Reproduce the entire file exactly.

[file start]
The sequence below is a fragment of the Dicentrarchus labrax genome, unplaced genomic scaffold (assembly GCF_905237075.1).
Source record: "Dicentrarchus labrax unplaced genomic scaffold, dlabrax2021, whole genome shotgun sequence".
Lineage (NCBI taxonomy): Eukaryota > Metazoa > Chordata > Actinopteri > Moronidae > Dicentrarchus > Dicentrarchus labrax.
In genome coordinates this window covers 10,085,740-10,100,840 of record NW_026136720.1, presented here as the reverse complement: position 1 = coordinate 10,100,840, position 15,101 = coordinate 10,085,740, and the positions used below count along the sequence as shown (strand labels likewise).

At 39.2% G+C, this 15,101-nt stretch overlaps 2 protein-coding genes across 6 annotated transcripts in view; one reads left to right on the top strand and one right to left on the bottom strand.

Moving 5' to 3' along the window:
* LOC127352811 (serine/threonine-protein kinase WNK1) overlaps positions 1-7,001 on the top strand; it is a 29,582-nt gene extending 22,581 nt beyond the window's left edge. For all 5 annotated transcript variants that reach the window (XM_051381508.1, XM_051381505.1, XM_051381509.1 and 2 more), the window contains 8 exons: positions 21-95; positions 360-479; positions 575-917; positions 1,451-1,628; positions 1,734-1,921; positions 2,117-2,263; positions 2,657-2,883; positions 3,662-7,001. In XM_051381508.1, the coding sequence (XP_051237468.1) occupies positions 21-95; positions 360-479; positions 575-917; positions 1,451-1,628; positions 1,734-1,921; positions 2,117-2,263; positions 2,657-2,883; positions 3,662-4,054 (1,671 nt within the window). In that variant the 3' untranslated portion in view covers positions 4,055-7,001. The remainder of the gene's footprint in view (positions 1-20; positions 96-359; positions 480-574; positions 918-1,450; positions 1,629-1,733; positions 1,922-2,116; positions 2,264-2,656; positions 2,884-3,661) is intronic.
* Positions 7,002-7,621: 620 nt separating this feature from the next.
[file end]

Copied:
The sequence below is a fragment of the Dicentrarchus labrax genome, unplaced genomic scaffold (assembly GCF_905237075.1).
Source record: "Dicentrarchus labrax unplaced genomic scaffold, dlabrax2021, whole genome shotgun sequence".
Lineage (NCBI taxonomy): Eukaryota > Metazoa > Chordata > Actinopteri > Moronidae > Dicentrarchus > Dicentrarchus labrax.
In genome coordinates this window covers 10,085,740-10,100,840 of record NW_026136720.1, presented here as the reverse complement: position 1 = coordinate 10,100,840, position 15,101 = coordinate 10,085,740, and the positions used below count along the sequence as shown (strand labels likewise).

At 39.2% G+C, this 15,101-nt stretch overlaps 2 protein-coding genes across 6 annotated transcripts in view; one reads left to right on the top strand and one right to left on the bottom strand.

Moving 5' to 3' along the window:
* LOC127352811 (serine/threonine-protein kinase WNK1) overlaps positions 1-7,001 on the top strand; it is a 29,582-nt gene extending 22,581 nt beyond the window's left edge. For all 5 annotated transcript variants that reach the window (XM_051381508.1, XM_051381505.1, XM_051381509.1 and 2 more), the window contains 8 exons: positions 21-95; positions 360-479; positions 575-917; positions 1,451-1,628; positions 1,734-1,921; positions 2,117-2,263; positions 2,657-2,883; positions 3,662-7,001. In XM_051381508.1, the coding sequence (XP_051237468.1) occupies positions 21-95; positions 360-479; positions 575-917; positions 1,451-1,628; positions 1,734-1,921; positions 2,117-2,263; positions 2,657-2,883; positions 3,662-4,054 (1,671 nt within the window). In that variant the 3' untranslated portion in view covers positions 4,055-7,001. The remainder of the gene's footprint in view (positions 1-20; positions 96-359; positions 480-574; positions 918-1,450; positions 1,629-1,733; positions 1,922-2,116; positions 2,264-2,656; positions 2,884-3,661) is intronic.
* Positions 7,002-7,621: 620 nt separating this feature from the next.